TOI has time and again covered the plight of laid-off H-1B Indian workers, who were struggling to find another job within the 60-day grace period. Many were forced to obtain tourist visas or return home. The survey was conducted during February and received 443 responses from HR professionals engaged in immigration functions at their companies. It cuts across a wide variety of industries and company sizes.
Envoy’s recently released ‘2023 Immigration Trends’ report shows that 78% of the surveyed companies instituted a hiring freeze in 2022, while nearly 51% laid off foreign workers. However, many companies benefited from recruiting overseas talent affected by the earlier layoffs.
Despite the harsh economic realities, the survey shows that overseas talent is more in demand now than it was in early 2022. This was when the Department of Labor saw an all-time high of H-1B sponsorship. It added that at least 71% of companies report hiring more foreign nationals in the first quarter of 2023 than in the same period last year.
According to the envoy, this momentum should continue as employers are expected to submit slightly more H-1B registrations than in 2022, which saw a record 4,83,000 entries. The online registration period for the H-1B specialty occupation visa was opened on March 1. As usual, after the registration period ends, there will be a lottery to select candidates because the number of registrations far exceeds the annual H-1B cap quota. 85,000 visa. Indians have traditionally been the main beneficiaries, receiving more than 60% of the new H-1B cap allocations.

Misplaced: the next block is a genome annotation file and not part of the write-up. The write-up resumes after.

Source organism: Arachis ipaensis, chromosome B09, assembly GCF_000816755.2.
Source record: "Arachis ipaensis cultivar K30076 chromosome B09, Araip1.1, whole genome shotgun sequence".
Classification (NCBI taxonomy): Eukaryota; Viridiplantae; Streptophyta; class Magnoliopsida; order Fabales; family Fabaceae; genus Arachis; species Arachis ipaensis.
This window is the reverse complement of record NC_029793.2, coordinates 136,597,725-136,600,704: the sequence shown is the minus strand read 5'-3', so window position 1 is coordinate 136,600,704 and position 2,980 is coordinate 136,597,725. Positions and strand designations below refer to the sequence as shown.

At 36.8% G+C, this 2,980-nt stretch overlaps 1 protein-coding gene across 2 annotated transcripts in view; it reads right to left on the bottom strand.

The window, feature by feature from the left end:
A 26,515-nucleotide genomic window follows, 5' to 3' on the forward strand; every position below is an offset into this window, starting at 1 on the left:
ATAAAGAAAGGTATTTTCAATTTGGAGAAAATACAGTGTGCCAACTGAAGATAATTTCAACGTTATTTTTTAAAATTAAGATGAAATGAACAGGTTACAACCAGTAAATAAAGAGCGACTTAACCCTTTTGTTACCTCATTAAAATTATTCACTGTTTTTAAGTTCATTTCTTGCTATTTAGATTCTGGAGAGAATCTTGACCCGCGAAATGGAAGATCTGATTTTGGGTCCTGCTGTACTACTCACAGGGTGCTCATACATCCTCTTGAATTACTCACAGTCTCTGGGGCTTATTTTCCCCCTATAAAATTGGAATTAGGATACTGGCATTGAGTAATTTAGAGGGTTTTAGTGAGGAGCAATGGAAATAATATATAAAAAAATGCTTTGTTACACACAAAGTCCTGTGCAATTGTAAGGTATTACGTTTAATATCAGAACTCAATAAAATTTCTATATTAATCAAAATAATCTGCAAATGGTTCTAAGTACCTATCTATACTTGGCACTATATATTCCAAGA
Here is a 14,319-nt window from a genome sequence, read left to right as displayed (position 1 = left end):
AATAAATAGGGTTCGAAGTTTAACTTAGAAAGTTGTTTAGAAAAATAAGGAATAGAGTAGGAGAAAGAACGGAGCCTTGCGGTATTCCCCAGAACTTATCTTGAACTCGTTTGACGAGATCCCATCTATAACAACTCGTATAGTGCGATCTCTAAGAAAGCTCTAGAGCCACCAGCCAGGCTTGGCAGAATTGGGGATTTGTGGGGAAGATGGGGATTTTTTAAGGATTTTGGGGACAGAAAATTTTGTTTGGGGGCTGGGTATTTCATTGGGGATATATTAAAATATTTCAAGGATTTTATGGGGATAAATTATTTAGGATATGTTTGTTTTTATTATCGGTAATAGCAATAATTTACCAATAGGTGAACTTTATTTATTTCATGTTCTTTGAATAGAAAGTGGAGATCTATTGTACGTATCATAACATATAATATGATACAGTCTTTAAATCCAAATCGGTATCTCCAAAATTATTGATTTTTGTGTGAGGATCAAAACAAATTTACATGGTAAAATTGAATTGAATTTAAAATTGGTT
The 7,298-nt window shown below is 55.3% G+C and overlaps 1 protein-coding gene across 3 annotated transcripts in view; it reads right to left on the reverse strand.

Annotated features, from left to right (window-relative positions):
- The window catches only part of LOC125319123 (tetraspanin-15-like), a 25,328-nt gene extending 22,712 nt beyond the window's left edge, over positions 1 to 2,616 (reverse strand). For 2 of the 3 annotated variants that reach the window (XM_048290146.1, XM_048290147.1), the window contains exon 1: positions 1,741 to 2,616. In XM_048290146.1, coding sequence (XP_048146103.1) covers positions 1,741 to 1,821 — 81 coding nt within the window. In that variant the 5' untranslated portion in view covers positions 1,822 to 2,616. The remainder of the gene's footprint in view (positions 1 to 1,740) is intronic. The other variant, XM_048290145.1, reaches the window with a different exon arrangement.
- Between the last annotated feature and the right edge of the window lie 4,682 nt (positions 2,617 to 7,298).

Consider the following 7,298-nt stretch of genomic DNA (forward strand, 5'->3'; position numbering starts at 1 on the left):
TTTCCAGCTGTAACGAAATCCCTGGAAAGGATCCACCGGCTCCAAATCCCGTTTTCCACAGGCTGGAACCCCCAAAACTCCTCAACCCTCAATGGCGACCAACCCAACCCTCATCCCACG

According to the survey, while 84% of respondents approved of the Biden administration’s handling of employment-based immigration, the limited number of H-1B cap visas available annually was seen as the primary obstacle.
As in previous years, the survey reports that despite high demand for sponsoring foreign talent in the US, immigration barriers are leading employers to relocate foreign national employees overseas and outsource jobs. Canada benefited, with 62% of respondents saying that employees had been relocated to this neighboring country. It was followed by Mexico and the UK (with 48% positive responses).
In addition to establishing one or more entities outside the US, US companies are also exploring manufacturing a global employment company and moving employees to other countries using ’employer of record’ or ‘professional employer organizationor other contractual method to continue working indirectly with them.